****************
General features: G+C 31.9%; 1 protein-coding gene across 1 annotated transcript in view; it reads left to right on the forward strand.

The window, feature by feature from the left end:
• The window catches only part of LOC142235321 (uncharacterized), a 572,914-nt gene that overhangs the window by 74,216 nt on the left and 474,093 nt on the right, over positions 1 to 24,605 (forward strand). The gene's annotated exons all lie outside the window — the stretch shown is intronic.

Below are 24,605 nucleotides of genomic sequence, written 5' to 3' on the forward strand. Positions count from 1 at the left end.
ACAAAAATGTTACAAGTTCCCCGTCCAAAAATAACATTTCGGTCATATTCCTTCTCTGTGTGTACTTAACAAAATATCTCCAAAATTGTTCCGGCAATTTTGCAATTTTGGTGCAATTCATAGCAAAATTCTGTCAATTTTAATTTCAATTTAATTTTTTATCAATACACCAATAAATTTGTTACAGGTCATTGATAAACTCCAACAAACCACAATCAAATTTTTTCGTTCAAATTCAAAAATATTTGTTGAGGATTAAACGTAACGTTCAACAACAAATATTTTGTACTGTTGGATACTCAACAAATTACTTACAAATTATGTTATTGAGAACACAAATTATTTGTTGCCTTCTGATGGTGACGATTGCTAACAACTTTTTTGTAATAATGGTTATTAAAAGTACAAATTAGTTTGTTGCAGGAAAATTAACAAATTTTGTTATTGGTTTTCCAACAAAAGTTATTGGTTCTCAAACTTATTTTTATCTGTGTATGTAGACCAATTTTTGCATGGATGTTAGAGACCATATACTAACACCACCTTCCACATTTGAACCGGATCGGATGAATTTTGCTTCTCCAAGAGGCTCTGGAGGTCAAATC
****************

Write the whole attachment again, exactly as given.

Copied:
General features: G+C 31.9%; 1 protein-coding gene across 1 annotated transcript in view; it reads left to right on the forward strand.

The window, feature by feature from the left end:
• The window catches only part of LOC142235321 (uncharacterized), a 572,914-nt gene that overhangs the window by 74,216 nt on the left and 474,093 nt on the right, over positions 1 to 24,605 (forward strand). The gene's annotated exons all lie outside the window — the stretch shown is intronic.

Below are 24,605 nucleotides of genomic sequence, written 5' to 3' on the forward strand. Positions count from 1 at the left end.
ACAAAAATGTTACAAGTTCCCCGTCCAAAAATAACATTTCGGTCATATTCCTTCTCTGTGTGTACTTAACAAAATATCTCCAAAATTGTTCCGGCAATTTTGCAATTTTGGTGCAATTCATAGCAAAATTCTGTCAATTTTAATTTCAATTTAATTTTTTATCAATACACCAATAAATTTGTTACAGGTCATTGATAAACTCCAACAAACCACAATCAAATTTTTTCGTTCAAATTCAAAAATATTTGTTGAGGATTAAACGTAACGTTCAACAACAAATATTTTGTACTGTTGGATACTCAACAAATTACTTACAAATTATGTTATTGAGAACACAAATTATTTGTTGCCTTCTGATGGTGACGATTGCTAACAACTTTTTTGTAATAATGGTTATTAAAAGTACAAATTAGTTTGTTGCAGGAAAATTAACAAATTTTGTTATTGGTTTTCCAACAAAAGTTATTGGTTCTCAAACTTATTTTTATCTGTGTATGTAGACCAATTTTTGCATGGATGTTAGAGACCATATACTAACACCACCTTCCACATTTGAACCGGATCGGATGAATTTTGCTTCTCCAAGAGGCTCTGGAGGTCAAATC